Like humans, dogs are susceptible to a wide range of problems. Some of those issues are readily treated but others may be quite serious. One of the more serious problems that can affect a dog is cancer and although there are a variety of types of cancer, lymphoma is one of the more common. In fact, it is estimated that up to 20% of all malignant tumors found in dogs are lymphomas.
Lymphoma is a type of cancer that affects the lymph nodes, both in humans and dogs. It can affect any organ in the dog’s body, including the liver and spleen. There are treatment options available for canine lymphoma but if it is not treated, it could quickly become a problem that is fatal. Lymphoma can be a very aggressive type of cancer that could quickly overtake the dog and his treatment is not given, they may get sick very quickly.
It is not fully known why lymphoma forms in dogs. There is a lot of research that shows that there is a link between certain infections and lymphoma in cats but the same does not seem to be true with dogs. Some people have stated that it may be genetic but there is still much testing that needs to be done before a specific cause of this type of cancer is known. What is known is that dogs may be more susceptible to lymphoma as they get older or if their immune system is compromised. There may also be certain breeds that are more likely to get this type of cancer, including basset hounds, boxers, golden retrievers and St. Bernard’s.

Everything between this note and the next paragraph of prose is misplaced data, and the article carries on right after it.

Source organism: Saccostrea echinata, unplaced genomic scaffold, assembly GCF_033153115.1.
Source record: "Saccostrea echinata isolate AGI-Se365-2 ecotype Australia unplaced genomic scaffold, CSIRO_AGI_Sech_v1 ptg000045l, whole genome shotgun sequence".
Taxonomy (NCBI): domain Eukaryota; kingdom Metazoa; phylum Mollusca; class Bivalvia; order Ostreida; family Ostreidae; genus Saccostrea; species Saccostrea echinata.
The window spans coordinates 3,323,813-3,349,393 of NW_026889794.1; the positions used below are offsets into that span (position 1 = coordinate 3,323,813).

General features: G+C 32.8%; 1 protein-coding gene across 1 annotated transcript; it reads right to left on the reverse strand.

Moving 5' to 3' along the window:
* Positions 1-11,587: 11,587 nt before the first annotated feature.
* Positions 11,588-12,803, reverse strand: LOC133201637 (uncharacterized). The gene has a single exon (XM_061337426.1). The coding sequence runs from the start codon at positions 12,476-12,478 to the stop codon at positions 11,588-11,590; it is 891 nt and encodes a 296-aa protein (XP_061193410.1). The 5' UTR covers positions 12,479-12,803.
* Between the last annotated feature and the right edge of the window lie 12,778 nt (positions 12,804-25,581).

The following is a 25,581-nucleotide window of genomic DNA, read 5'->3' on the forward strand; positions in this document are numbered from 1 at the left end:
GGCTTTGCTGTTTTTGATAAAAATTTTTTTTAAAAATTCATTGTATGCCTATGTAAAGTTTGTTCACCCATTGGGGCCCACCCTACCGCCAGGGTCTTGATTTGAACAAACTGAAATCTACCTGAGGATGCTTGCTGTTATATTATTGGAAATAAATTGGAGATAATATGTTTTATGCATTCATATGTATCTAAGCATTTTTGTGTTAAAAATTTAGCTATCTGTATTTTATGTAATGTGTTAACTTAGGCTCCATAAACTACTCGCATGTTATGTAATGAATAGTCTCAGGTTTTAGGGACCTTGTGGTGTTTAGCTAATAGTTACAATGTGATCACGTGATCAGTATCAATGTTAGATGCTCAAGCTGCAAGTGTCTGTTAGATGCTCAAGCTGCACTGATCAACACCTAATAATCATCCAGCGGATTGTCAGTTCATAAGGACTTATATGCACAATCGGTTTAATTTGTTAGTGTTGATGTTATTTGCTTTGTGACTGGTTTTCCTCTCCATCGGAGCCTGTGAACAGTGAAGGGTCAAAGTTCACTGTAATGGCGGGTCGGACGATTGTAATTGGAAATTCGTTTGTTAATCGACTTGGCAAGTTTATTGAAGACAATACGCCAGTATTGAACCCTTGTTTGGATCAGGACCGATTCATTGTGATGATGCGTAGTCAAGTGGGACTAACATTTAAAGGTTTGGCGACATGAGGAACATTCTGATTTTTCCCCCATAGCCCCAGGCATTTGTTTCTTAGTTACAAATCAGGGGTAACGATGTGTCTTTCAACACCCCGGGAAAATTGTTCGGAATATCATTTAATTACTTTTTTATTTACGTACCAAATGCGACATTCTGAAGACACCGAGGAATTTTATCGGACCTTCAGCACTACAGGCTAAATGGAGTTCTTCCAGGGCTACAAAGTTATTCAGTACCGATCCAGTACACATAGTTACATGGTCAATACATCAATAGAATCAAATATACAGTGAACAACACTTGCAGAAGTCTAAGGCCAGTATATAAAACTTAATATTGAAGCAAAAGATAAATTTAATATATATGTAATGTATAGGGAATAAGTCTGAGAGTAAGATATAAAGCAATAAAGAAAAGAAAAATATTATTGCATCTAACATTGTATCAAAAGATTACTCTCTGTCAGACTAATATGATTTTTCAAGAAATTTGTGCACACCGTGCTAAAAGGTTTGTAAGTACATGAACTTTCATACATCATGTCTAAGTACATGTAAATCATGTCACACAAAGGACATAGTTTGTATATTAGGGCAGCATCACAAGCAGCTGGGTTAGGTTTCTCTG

In most cases, any symptoms of lymphoma are not going to be seen prior to the time that the tumors begin to develop. Tumors are not uncommon in dogs and they could be benign but when they are in certain areas, it is more a sign that it could be a problem with cancer. This is especially true when there are other symptoms present along with the tumors, such as vomiting and diarrhea, a lack of appetite and weight loss.
In order for a treatment option to be considered, a diagnosis must be given by a veterinarian. Blood tests are often given as a way to diagnose but there may be biopsies from the tumors, ultrasound and x-rays that are used in the diagnosis as well. In addition, there are different stages of lymphoma that range from stage one to stage V, with stage V being the most severe.
Some dog owners decide that it is best not to treat a dog that has lymphoma. Those dogs have a life expectancy of approximately six weeks. There are some treatment options available, however, including certain drugs and chemotherapy. This is something that needs to be discussed with a veterinarian and it is a personal decision that the pet owner must make.